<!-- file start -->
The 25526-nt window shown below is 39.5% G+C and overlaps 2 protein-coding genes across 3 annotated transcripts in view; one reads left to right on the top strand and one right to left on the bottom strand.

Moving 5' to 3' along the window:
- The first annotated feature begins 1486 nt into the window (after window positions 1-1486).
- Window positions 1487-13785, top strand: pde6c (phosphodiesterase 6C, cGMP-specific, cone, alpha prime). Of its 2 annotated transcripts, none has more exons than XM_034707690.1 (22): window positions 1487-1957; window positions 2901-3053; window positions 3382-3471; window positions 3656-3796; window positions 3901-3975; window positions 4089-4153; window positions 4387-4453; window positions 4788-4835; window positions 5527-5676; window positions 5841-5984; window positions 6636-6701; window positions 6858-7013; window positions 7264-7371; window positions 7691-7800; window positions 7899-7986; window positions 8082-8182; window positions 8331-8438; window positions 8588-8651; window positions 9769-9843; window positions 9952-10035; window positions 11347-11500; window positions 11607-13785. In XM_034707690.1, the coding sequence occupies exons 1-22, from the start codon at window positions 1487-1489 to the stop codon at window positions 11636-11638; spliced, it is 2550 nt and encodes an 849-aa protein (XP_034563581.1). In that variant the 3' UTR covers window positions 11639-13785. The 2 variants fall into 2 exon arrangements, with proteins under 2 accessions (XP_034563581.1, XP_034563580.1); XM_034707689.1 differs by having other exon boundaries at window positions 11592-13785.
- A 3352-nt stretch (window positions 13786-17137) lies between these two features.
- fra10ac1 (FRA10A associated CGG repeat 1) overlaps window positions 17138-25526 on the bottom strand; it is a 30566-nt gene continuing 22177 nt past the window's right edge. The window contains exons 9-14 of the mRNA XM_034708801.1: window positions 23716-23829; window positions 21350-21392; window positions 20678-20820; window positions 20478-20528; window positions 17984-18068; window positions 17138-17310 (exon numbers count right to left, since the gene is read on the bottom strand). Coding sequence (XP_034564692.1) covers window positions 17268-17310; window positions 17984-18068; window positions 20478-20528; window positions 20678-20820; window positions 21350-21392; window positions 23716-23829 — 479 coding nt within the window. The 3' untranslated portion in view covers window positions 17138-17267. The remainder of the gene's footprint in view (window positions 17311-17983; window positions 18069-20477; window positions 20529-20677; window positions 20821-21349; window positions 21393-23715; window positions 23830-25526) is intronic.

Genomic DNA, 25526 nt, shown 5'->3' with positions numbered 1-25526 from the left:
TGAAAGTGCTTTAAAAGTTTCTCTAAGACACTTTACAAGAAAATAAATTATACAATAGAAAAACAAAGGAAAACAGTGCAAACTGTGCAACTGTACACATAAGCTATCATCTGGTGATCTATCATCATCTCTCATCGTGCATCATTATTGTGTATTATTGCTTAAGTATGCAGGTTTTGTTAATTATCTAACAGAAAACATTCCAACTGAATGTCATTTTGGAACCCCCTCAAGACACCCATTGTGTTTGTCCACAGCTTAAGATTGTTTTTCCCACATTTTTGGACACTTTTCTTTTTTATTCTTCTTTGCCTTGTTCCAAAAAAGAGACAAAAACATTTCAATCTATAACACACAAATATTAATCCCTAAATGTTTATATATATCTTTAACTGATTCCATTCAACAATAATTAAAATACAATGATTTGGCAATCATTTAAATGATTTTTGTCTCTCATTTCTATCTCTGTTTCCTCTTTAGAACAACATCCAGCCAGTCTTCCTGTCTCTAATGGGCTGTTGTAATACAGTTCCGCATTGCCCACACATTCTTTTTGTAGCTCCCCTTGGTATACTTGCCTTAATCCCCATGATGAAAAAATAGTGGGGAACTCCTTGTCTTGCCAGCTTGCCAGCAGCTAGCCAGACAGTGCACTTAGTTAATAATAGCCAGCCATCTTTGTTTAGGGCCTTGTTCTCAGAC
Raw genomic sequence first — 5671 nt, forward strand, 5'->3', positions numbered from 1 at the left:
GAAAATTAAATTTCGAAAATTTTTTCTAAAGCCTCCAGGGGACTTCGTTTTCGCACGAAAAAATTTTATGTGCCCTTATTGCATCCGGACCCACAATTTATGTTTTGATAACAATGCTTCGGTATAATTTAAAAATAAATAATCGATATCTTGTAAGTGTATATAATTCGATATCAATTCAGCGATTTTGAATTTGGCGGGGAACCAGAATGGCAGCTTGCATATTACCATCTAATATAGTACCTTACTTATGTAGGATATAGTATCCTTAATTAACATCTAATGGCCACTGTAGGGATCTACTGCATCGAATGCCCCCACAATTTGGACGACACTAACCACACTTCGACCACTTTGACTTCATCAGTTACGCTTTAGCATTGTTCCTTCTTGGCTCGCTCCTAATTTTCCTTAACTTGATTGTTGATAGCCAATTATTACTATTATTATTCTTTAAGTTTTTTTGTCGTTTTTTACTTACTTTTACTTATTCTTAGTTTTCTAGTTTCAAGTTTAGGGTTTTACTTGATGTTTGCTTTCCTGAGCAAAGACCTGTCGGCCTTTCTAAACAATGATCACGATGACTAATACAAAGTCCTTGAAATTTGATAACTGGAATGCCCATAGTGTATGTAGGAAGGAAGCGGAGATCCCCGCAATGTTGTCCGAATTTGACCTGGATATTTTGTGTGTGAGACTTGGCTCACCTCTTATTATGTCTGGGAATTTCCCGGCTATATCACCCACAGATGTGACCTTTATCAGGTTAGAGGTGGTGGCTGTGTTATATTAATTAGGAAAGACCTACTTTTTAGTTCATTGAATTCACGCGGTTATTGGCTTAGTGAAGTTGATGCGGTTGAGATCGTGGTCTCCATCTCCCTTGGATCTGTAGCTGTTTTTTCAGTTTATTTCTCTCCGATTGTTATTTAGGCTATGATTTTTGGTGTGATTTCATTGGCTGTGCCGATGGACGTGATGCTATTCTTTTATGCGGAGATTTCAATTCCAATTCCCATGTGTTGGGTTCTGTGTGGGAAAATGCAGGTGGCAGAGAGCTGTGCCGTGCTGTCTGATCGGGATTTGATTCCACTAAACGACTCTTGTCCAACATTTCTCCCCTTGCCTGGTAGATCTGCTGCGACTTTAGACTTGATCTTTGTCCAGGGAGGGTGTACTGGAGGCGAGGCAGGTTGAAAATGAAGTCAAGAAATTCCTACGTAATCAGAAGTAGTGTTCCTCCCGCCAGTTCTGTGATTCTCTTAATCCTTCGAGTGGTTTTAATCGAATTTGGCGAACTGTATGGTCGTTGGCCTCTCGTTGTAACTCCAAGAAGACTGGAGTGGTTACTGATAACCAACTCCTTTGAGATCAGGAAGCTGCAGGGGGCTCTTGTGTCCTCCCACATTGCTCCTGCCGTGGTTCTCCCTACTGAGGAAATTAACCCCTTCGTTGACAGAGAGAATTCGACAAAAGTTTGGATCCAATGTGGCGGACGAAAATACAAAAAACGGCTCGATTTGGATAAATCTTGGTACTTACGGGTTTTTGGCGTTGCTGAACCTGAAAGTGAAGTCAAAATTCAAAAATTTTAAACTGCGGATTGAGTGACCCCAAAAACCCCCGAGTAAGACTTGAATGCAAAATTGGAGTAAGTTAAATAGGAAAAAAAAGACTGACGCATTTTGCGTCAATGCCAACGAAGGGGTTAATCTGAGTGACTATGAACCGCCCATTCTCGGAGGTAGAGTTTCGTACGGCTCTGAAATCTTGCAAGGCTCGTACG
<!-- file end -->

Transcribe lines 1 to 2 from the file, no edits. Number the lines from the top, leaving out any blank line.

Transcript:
The 25526-nt window shown below is 39.5% G+C and overlaps 2 protein-coding genes across 3 annotated transcripts in view; one reads left to right on the top strand and one right to left on the bottom strand.

Moving 5' to 3' along the window: